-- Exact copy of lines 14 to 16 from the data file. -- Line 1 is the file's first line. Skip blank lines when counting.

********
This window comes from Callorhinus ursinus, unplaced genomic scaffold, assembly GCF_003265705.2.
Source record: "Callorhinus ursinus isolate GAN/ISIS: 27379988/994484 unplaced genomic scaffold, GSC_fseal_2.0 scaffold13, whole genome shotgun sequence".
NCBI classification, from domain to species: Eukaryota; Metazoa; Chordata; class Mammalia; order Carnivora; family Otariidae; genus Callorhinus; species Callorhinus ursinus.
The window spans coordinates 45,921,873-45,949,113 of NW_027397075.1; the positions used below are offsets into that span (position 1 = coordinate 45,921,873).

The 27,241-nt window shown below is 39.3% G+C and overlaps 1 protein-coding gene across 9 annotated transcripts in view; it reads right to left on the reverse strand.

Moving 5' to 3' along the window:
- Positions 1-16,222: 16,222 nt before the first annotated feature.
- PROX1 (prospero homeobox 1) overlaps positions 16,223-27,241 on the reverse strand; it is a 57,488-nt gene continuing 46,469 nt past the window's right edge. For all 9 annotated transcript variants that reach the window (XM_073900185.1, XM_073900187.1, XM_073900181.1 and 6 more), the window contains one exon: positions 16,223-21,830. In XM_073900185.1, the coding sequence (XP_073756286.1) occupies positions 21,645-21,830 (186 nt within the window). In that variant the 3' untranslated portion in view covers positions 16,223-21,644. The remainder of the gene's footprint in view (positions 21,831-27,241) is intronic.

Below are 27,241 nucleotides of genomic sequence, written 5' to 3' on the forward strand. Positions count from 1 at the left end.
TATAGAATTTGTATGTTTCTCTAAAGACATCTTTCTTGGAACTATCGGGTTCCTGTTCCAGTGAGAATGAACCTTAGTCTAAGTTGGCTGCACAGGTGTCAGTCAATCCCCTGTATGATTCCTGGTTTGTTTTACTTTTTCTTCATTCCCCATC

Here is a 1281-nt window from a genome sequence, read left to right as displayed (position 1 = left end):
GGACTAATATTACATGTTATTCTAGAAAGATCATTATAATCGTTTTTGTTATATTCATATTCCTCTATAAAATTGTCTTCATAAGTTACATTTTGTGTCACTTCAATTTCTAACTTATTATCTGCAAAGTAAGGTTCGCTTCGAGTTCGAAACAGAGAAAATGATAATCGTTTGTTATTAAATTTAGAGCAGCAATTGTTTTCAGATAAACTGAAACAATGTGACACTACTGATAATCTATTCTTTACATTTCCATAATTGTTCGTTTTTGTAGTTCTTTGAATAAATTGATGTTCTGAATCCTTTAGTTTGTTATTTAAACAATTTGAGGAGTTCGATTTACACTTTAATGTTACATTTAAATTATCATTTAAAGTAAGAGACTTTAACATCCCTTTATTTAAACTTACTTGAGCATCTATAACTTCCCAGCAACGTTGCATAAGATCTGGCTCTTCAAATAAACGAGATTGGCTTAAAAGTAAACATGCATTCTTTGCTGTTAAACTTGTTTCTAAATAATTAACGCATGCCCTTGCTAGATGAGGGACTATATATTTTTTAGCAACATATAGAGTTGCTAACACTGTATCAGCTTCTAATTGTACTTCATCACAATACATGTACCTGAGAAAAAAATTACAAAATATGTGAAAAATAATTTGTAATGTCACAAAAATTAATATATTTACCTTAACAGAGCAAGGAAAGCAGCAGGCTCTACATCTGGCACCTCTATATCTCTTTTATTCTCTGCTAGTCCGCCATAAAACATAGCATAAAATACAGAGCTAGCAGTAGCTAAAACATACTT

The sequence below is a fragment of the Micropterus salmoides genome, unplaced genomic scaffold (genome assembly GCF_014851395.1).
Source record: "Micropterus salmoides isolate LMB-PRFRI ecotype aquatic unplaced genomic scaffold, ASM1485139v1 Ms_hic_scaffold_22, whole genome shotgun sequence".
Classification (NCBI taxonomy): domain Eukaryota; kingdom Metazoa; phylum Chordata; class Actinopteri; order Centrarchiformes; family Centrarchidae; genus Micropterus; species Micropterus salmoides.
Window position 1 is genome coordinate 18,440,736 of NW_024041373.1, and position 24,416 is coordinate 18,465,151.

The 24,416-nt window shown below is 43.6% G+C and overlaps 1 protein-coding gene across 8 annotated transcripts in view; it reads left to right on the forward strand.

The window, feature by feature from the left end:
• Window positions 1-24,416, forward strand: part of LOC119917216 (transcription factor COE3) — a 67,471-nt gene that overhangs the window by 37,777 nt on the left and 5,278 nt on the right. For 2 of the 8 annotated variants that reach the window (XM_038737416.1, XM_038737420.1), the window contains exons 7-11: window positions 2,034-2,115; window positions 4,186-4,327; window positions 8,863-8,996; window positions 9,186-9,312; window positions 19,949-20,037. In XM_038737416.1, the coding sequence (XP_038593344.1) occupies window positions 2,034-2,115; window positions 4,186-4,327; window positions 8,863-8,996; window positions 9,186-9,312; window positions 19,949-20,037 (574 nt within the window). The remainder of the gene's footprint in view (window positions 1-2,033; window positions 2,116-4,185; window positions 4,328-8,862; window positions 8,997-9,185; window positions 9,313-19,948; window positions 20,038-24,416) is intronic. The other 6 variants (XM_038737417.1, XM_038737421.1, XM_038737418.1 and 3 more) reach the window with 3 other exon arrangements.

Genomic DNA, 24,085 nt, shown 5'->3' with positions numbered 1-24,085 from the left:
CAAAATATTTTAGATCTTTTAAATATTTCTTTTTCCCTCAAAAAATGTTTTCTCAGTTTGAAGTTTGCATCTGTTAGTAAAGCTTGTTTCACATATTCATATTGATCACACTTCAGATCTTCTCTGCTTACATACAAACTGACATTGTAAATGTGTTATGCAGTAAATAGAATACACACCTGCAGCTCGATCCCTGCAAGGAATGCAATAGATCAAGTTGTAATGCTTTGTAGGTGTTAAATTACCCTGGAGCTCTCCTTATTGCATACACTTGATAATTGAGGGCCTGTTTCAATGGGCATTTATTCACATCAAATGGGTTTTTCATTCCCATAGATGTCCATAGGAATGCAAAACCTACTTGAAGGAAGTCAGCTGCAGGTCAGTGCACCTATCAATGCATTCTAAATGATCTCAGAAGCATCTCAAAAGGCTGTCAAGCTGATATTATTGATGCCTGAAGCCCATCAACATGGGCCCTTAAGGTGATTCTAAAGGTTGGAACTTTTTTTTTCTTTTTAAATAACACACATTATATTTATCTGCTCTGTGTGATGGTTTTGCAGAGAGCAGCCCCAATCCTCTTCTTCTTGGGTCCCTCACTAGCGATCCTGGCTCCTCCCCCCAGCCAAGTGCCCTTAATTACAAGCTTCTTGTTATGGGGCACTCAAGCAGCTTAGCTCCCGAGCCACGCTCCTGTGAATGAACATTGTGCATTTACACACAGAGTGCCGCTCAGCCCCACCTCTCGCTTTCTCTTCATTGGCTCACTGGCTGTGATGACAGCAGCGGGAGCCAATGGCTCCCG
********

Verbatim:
Source record: "Micropterus salmoides isolate LMB-PRFRI ecotype aquatic unplaced genomic scaffold, ASM1485139v1 Ms_hic_scaffold_22, whole genome shotgun sequence".
Classification (NCBI taxonomy): domain Eukaryota; kingdom Metazoa; phylum Chordata; class Actinopteri; order Centrarchiformes; family Centrarchidae; genus Micropterus; species Micropterus salmoides.
Window position 1 is genome coordinate 18,440,736 of NW_024041373.1, and position 24,416 is coordinate 18,465,151.